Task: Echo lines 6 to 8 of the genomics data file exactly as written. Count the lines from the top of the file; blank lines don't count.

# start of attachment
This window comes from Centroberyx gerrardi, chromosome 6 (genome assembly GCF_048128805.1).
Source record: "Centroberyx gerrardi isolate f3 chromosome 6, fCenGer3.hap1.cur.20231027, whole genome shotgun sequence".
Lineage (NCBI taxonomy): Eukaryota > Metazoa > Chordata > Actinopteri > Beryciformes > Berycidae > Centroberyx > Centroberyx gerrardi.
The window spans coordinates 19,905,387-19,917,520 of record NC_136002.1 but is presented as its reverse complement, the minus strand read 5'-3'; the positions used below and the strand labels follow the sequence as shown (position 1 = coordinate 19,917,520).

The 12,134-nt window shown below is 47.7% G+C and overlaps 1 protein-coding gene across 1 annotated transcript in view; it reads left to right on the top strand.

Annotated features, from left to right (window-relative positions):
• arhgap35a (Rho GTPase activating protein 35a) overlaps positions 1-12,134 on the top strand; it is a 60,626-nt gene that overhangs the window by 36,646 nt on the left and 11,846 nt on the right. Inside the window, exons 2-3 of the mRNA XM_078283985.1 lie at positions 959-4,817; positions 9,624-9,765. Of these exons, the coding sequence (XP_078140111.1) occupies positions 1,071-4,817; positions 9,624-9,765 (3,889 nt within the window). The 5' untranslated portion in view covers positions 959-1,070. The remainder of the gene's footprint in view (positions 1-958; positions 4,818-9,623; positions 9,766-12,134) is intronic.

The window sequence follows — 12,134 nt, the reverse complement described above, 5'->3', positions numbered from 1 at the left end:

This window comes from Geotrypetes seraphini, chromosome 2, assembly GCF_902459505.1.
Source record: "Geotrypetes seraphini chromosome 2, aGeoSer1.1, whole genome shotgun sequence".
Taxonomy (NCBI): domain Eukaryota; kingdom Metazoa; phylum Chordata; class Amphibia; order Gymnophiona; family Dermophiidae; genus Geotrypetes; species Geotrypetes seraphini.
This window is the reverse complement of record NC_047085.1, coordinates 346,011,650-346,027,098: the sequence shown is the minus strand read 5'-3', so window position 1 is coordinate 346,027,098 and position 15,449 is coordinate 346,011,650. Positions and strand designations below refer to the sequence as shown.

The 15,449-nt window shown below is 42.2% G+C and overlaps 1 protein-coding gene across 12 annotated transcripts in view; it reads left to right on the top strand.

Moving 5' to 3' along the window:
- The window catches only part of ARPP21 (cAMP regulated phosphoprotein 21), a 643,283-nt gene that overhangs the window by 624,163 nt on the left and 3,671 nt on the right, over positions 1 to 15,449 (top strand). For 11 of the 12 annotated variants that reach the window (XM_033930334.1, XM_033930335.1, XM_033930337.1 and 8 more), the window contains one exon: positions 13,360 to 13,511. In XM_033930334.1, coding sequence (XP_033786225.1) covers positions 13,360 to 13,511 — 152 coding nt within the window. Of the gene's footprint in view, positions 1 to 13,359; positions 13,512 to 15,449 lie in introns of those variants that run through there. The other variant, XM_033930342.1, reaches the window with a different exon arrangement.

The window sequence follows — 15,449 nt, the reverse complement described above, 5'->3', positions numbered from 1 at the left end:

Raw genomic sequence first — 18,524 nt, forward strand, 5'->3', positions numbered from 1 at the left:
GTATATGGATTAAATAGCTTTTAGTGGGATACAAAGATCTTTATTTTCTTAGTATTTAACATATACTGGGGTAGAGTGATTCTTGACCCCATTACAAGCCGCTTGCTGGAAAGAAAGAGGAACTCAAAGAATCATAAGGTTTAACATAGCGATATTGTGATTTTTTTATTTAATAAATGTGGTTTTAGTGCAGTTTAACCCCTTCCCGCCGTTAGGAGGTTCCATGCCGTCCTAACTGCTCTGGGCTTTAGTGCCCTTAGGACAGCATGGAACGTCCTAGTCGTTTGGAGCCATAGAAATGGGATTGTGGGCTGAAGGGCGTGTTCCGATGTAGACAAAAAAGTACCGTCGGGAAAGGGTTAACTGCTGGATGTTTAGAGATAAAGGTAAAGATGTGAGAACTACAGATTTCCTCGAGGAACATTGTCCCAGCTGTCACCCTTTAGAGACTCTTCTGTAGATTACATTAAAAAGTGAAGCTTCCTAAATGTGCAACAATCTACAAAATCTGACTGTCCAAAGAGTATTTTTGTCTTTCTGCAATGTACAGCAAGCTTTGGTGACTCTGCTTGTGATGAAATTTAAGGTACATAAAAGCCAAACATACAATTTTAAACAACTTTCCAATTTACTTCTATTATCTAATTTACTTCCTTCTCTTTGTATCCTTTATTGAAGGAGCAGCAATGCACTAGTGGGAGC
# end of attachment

Annotated features, from left to right (window-relative positions):
• arhgap35a (Rho GTPase activating protein 35a) overlaps positions 1-12,134 on the top strand; it is a 60,626-nt gene that overhangs the window by 36,646 nt on the left and 11,846 nt on the right. Inside the window, exons 2-3 of the mRNA XM_078283985.1 lie at positions 959-4,817; positions 9,624-9,765. Of these exons, the coding sequence (XP_078140111.1) occupies positions 1,071-4,817; positions 9,624-9,765 (3,889 nt within the window). The 5' untranslated portion in view covers positions 959-1,070. The remainder of the gene's footprint in view (positions 1-958; positions 4,818-9,623; positions 9,766-12,134) is intronic.

The window sequence follows — 12,134 nt, the reverse complement described above, 5'->3', positions numbered from 1 at the left end: